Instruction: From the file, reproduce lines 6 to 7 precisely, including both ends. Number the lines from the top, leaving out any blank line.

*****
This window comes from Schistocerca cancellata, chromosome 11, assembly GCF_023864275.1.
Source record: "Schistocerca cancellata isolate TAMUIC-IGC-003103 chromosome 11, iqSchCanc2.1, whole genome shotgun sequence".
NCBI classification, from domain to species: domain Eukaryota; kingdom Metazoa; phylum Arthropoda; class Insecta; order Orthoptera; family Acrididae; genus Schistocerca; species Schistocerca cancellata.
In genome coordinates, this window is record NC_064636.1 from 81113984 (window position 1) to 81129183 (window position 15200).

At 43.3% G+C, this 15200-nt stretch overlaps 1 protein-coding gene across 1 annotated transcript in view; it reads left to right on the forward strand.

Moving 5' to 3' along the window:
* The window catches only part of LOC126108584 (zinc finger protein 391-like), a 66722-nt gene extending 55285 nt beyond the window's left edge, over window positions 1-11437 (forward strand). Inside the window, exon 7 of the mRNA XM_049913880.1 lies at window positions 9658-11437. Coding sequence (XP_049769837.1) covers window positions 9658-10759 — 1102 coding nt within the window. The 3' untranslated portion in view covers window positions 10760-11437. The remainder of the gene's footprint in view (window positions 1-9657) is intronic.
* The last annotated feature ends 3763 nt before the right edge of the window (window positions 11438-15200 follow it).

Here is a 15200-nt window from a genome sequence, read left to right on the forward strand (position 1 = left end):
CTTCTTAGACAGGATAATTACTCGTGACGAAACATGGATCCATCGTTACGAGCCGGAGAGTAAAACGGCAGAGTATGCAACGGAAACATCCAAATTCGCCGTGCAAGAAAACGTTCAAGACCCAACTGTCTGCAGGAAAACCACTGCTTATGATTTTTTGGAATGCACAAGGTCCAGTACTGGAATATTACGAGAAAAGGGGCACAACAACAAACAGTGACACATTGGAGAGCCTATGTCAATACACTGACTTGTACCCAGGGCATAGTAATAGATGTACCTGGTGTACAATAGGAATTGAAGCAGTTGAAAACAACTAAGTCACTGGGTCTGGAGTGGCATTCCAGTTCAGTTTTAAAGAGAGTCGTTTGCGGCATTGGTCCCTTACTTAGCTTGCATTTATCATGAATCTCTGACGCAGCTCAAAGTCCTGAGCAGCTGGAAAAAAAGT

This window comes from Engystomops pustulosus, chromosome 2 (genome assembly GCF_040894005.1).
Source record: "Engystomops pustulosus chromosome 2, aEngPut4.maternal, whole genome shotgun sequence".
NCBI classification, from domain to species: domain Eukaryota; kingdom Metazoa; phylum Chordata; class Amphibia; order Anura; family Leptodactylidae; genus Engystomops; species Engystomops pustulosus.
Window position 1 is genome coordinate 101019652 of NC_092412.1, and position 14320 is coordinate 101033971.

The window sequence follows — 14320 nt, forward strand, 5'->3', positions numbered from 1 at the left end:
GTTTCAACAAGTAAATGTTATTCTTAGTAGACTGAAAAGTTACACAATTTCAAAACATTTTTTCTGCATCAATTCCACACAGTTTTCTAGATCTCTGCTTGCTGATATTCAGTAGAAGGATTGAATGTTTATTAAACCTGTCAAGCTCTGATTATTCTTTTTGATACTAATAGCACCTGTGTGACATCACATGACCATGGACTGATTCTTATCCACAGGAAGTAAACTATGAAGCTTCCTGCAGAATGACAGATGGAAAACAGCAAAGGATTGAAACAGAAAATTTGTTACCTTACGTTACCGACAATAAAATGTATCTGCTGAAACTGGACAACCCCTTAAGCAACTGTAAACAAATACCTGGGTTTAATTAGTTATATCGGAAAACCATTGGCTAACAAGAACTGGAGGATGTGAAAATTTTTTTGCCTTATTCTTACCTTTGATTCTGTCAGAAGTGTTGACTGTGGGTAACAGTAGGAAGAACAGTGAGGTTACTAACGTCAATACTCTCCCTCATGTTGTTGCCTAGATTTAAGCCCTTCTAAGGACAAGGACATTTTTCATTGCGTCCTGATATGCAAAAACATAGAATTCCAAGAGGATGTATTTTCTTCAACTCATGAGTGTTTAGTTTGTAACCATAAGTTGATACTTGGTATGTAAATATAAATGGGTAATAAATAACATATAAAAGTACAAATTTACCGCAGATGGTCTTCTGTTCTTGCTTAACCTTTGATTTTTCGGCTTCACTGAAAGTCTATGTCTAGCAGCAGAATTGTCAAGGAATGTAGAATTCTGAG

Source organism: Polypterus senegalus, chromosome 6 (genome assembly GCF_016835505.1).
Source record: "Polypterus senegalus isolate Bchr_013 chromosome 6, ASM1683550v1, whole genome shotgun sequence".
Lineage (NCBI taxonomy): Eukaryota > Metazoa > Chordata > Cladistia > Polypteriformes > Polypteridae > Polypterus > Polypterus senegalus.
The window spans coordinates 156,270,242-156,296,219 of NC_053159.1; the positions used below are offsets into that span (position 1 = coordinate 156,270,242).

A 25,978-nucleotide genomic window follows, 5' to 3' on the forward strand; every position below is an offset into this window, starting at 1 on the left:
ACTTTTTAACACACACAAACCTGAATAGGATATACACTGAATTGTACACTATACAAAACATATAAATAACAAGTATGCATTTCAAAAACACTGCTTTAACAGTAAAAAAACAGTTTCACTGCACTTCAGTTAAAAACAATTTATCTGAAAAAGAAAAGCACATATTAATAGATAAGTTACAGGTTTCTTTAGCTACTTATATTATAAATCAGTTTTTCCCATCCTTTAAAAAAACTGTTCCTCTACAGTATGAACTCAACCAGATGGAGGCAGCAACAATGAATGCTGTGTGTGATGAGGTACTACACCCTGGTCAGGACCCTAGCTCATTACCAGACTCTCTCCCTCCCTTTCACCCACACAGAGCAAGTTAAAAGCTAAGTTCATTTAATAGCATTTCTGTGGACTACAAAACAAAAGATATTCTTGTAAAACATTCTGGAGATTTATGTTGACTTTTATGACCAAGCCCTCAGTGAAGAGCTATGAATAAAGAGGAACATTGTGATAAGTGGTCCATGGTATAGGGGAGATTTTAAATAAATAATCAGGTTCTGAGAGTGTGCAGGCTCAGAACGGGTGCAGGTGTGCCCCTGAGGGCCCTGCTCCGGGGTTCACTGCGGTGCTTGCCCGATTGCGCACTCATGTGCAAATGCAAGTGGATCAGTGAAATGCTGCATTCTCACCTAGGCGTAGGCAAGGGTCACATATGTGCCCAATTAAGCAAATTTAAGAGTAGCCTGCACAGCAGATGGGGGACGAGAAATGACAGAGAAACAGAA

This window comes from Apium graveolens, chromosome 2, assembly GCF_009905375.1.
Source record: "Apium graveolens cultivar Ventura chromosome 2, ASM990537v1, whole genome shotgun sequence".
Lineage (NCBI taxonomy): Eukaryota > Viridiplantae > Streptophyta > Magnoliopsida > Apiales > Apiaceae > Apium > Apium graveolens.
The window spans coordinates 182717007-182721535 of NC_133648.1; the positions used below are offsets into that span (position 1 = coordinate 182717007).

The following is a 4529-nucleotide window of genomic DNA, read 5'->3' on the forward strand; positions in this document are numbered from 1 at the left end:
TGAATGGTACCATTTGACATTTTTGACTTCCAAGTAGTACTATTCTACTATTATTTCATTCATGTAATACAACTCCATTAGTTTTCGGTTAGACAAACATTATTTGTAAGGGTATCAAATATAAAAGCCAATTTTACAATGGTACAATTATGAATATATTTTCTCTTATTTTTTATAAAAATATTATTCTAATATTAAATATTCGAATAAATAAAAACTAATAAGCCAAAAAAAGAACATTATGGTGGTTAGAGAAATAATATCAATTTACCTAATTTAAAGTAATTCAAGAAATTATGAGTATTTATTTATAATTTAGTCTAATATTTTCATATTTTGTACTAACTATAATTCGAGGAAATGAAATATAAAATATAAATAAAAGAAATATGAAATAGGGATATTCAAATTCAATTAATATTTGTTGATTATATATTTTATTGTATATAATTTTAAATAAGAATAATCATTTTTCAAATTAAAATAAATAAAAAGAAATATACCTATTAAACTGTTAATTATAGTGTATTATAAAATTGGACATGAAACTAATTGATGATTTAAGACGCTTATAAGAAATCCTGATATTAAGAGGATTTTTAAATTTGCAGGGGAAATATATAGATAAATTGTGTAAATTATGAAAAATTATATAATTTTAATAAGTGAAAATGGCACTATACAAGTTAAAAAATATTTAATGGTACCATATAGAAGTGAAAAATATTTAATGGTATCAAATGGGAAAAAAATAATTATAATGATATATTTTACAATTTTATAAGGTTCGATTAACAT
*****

Moving 5' to 3' along the window:
* The window catches only part of LOC126108584 (zinc finger protein 391-like), a 66722-nt gene extending 55285 nt beyond the window's left edge, over window positions 1-11437 (forward strand). Inside the window, exon 7 of the mRNA XM_049913880.1 lies at window positions 9658-11437. Coding sequence (XP_049769837.1) covers window positions 9658-10759 — 1102 coding nt within the window. The 3' untranslated portion in view covers window positions 10760-11437. The remainder of the gene's footprint in view (window positions 1-9657) is intronic.